Walk out of Rouses and make a left (downriver, away from Canal Street)on Royal. Enjoy some street music and dance a little, walk a little more, then go down Pirate’s Alley (turning right at the lingerie shop). At the end of this charming alley, you will emerge in Jackson Square, the heart of New Orleans. Turn left, then right at the corner of the square ( you are now on St. Ann Street) then walk straight head toward the green-and-white awnings of
Café du Monde (800 Decatur) for beignets and café au lait. This spot has been open since 1862, so chances are if you have any relative who ever visited New Orleans, they ate beignets and drank café au lait right where you are today. Beignets are fried dough – perfect, simple fried dough with powdered sugar on top – and are the only menu item at Café du Monde. The coffee you must drink here is café au lait, which translates to “coffee with milk,” but to be the real deal in New Orleans it must be chicory coffee with boiled milk. They do it the right way here and almost nowhere else in the city. No weak coffee and no steamed milk, just a rich, tasty, creamy, thick cup of coffee the way we have had it since the Civil War. Café au lait is low in caffeine, so go ahead and drink it late into the night, and give the kids a sip, too.
Leave Café du Monde and cross Decatur Street at the traffic light at Decatur and St. Ann. Turn right on Decatur and continue to the corner of Decatur and Madison and enter
Tujagues (823 Decatur ) for gumbo. Stand at the bar (or sit at one of the small tables in the bar but I do recommend standing at the bar for the timeless experience) and order the gumbo du jour. Whatever it is, it will be stellar. The roux is dark, the ingredients perfectly distributed, just the right thickness with a clump of rice to stir in and served with a crusty loaf of Leidenheimer French bread wrapped in a white dinner napkin and a little dish of wrapped pats of butter. Tujagues is the second-oldest restaurant in New Orleans (Antoine’s being the oldest) and the bar has never had barstools. Patrons have stepped up to the bar and put a foot up on one of the brass rails since 1856. Try it. It feels right. Depending on the day you are visiting and the time of day, you may be able to order brisket dirty rice, duck and goat cheese crepes, or any type of savory beignets. You wont regret any of them.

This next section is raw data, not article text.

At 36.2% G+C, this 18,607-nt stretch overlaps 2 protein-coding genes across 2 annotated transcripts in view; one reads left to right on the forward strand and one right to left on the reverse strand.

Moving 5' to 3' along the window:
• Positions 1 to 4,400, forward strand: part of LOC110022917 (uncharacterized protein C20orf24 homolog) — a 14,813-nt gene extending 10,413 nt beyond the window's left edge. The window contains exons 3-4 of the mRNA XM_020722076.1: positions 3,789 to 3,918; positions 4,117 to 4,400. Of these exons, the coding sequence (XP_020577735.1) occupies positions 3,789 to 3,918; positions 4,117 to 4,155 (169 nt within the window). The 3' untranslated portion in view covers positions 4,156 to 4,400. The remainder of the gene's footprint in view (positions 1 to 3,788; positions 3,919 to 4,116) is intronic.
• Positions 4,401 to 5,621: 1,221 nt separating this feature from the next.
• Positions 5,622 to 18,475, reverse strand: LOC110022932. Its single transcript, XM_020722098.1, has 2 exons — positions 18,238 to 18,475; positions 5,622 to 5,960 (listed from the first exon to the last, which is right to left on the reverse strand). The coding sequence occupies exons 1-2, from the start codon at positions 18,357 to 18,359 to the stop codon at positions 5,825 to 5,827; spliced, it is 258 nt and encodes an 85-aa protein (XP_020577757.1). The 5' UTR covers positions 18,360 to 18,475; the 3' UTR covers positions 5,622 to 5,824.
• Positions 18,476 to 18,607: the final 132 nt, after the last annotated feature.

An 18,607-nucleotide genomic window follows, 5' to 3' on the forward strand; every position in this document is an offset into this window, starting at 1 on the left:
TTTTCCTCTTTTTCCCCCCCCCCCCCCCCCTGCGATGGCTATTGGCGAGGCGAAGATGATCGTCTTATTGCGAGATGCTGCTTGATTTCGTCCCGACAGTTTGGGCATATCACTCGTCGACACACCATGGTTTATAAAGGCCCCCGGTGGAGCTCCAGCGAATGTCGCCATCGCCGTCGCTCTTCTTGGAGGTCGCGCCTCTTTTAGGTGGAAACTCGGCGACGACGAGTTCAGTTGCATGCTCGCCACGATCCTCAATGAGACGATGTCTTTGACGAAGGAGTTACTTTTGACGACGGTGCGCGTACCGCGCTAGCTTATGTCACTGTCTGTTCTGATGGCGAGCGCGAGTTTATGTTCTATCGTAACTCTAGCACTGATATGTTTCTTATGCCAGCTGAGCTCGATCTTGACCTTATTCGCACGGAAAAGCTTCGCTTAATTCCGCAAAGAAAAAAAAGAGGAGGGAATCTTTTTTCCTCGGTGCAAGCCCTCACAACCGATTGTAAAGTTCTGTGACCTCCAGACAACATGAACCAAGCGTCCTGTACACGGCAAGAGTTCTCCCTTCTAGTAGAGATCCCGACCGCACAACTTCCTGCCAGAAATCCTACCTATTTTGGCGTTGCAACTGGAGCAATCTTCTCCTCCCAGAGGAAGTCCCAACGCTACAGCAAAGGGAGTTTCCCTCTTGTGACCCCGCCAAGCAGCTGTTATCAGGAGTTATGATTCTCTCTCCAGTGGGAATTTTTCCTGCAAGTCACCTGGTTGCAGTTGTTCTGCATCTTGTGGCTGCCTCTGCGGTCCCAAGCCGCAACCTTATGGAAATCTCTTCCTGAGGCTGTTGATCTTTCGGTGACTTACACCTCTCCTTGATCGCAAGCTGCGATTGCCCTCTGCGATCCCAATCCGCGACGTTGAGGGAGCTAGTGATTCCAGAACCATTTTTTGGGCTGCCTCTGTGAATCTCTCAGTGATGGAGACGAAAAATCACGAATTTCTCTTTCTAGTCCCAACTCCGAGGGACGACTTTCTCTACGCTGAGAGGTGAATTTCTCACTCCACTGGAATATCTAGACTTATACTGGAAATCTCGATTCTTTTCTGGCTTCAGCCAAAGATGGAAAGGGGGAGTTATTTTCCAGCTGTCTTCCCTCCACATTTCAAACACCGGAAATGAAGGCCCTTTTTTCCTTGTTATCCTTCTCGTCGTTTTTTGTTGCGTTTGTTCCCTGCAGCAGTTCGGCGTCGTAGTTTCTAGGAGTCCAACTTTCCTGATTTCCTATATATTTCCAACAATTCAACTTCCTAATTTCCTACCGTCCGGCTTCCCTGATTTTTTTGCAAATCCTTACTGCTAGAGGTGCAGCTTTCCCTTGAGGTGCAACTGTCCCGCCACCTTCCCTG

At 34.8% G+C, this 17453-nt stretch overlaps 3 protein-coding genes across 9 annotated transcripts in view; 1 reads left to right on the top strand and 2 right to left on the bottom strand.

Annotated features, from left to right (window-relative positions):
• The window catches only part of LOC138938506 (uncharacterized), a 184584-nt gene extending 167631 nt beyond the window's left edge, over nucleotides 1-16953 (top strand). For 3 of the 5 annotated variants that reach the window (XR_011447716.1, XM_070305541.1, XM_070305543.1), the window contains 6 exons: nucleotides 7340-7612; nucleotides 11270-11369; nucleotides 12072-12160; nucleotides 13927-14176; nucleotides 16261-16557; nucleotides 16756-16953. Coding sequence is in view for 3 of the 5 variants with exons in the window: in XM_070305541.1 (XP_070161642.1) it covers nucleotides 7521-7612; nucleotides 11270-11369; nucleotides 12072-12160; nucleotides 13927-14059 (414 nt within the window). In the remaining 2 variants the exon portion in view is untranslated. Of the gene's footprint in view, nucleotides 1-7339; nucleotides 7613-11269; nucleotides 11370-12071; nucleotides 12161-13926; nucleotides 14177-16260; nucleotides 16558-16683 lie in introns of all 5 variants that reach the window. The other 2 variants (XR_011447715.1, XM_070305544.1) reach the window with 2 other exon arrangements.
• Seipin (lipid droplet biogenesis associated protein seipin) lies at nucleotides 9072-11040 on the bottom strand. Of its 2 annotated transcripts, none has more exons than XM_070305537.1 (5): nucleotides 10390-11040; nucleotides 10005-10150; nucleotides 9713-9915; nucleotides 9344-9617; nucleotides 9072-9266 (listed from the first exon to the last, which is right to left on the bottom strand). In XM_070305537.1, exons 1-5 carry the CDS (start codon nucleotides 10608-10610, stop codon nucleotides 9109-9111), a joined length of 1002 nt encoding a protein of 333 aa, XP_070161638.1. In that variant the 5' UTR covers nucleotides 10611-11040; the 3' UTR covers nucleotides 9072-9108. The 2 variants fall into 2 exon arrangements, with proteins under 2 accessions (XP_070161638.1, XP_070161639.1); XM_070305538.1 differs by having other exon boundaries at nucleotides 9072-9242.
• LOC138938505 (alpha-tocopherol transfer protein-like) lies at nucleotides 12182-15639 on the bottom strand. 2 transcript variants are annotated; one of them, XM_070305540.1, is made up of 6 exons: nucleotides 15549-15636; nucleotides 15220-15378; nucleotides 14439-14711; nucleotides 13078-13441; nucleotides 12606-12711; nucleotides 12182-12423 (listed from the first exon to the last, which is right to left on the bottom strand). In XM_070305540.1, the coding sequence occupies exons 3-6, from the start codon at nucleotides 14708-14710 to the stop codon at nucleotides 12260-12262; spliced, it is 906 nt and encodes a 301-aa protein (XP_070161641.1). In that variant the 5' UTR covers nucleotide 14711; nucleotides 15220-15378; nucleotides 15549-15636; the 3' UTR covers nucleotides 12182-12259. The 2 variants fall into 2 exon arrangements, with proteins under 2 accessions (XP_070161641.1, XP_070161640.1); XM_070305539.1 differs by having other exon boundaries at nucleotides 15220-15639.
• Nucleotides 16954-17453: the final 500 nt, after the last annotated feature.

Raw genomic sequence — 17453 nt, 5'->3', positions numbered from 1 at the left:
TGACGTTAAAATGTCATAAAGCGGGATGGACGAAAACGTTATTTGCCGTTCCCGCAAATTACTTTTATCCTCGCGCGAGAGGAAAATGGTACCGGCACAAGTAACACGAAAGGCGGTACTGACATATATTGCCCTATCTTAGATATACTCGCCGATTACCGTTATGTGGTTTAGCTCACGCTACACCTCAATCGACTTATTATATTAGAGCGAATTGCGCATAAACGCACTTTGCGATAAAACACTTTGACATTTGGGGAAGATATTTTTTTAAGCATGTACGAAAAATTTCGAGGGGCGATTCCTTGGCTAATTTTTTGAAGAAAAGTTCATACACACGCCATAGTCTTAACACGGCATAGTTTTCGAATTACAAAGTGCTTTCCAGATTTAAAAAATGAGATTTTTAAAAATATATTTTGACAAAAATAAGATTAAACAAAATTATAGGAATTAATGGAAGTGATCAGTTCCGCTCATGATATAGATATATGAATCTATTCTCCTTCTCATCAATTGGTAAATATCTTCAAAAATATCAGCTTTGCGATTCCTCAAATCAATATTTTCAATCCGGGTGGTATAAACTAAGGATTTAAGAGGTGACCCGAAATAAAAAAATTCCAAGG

Walk out of Tujagues and turn left. You are continuing down Decatur Street as you were before. Go to Dumaine Street and turn left. Not far into the block, you will see
Newton’s Hot and Cold (509 Dumaine ) for gelato. Newton’s is a brand new adventure from former employees of Little Vic’s, a great place that sadly closed in 2017 and sold great authentic Sicilian gelato and street food. 100 years ago, this neighborhood was called “the Italian colony” because 85 percent of the population was Sicilian. Vic Carracci, the owner of Little Vic’s, was dedicated to providing authentic Sicilian treats and when he closed in 2017, his staff pitched in to open Newton’s. Flavors of gelato change, but I recommend combining a nut flavor like almond or pistachio with a citrus flavor like lemon, orange, or lime. It is a refreshing way to clear your palate for the last leg of your culinary adventure.
When you leave Newton’s, turn left. Return to Decatur Street and make a left. Look for Central Grocery on the left side of the street, facing a golden statue of Joan of Arc.
Central Grocery (923 Decatur) for marinated mushrooms. I know that everyone else in line here is getting the muffuletta, because this is the home of the muffuletta and that amazing sandwich is a true New Orleans original. I do recommend the Central Grocery muffuletta as a picnic sandwich, to be eaten hours after it was made (do yourself a favor and get one on your way out of town to enjoy when you get home), but on this trip get the mushrooms. They are left whole, marinated in a tangy vinaigrette and sold by weight. A quarter pound is about a cup of mushrooms. Appreciate the atmosphere and make a note to come back for your muffuletta before you leave. But I have another muffuletta in store for you.